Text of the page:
Alice was introduced to climbing by a friend in college and quickly realised how much she enjoyed it.
“It was more engaging than some of the other sports I had done because every time you go it’s different and it’s a lot like puzzle solving.”
As an experienced climber, was there anything in particular that Alice took away from participating in “The Climb”?
“I think something I really learned from the show was how much you can gain from the people that you’re with,” she says, explaining the joy of immersing yourself in a situation and fully engaging with people who may be your competition but also genuine support.
“When you’re heading into a competition, you’re expecting people to be against each other, and what happened instead was that everyone immediately bonded. So, I think one of the biggest takeaways that really affected me as a person was seeing how much more opportunity you can have when there’s an abundance mindset.”
In addition to the other climbers, climbing experts and show hosts Chris Sharma and Meagan Martin were present at every climb, and Alice is grateful for their mentorship throughout the competition.
“They were kind of guiding us through every challenge.”
Rock climbing and creative writing aren’t an obvious pairing, but for Alice, the two activities have complemented each other in her professional life.
“It’s funny because I started studying, writing and rock climbing around the same time,” she says. “Even during the MA [Creative Writing (Playwriting & Screenwriting) at City], I was training after class and thinking to myself “Wouldn’t this be so much easier if I didn’t climb alongside studying?”
She wasn’t prepared to give it up, though, and now she uses both skillsets to her advantage as a coach and creative.
“I think that the variety of classes that I had [at City] were really helpful. Some of the stuff I learned in the storytelling module has been super helpful for me, whether I’m writing a screenplay or an article.”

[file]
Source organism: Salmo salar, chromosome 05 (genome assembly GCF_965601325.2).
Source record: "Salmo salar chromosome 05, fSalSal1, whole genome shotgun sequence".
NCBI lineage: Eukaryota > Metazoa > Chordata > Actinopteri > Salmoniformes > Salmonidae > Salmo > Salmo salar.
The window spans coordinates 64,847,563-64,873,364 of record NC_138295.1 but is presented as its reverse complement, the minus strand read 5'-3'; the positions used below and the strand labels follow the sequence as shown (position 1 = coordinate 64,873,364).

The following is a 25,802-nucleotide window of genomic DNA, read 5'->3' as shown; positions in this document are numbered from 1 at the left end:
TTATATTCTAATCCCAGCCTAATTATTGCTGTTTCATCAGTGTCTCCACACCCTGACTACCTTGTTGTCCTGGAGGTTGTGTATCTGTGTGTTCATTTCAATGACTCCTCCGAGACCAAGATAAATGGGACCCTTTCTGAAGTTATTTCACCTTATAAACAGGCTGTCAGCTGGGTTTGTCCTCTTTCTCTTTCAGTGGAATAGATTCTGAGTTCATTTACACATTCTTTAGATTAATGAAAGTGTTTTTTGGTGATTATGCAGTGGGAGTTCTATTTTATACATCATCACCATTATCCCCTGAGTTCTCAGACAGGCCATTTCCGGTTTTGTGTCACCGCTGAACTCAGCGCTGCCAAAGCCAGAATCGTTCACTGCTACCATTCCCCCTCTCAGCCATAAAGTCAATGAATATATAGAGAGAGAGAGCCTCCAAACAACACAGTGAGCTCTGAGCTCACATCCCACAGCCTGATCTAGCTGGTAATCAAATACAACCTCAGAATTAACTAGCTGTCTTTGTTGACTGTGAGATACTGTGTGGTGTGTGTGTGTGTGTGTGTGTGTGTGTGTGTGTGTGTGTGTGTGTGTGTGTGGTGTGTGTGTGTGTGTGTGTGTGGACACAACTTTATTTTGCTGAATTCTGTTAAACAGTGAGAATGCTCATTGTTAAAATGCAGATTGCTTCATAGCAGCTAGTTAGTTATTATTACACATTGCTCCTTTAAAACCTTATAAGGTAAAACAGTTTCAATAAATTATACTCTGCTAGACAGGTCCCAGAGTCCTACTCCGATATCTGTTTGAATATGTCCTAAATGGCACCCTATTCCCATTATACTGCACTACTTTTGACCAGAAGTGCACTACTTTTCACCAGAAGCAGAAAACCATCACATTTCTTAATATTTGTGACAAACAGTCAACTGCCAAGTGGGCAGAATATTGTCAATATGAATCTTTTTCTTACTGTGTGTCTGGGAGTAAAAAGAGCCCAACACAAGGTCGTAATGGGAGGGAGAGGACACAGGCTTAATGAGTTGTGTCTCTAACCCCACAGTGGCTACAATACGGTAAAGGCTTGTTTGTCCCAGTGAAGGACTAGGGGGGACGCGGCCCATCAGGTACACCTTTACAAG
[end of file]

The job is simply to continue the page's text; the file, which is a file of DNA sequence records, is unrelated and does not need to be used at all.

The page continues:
After completing her degree, Alice returned to the United States and has worked on several climbing documentaries and also produced two of her own. She’s now hoping to combine her passions in two new projects.
“I want to write a book about the things I already do, like mindset and rock climbing, and then I want to do a spin-off of “The Climb” with a couple of local filmmakers that talks a little bit more about mental health issues and how it relates to sports performance.”
For anyone who might want to embark on a challenge that will stretch their skills and capacity, what is Alice’s advice?
“I think one of the biggest things is resting enough. We have super busy lives these days, and I think that to really embark on a challenge that is kind of stretching someone, you need to rest enough so you can do those hard pushes and have the energy you need to take yourself to the next level.
“And also, consistency. Especially with climbing, sometimes you might be trying a specific climb for a very long time, and it feels like you’re never going to get there.
“It’s just about persistence and showing up and being consistent, even if you don’t immediately see results.”
A big thank you to Alice Hafer for talking to us about her adventure on HBO Max series “The Climb” and for sharing her advice on how to find focus when performing. Find out more about Alice’s work.
Top banner photo courtesy of HBO Max.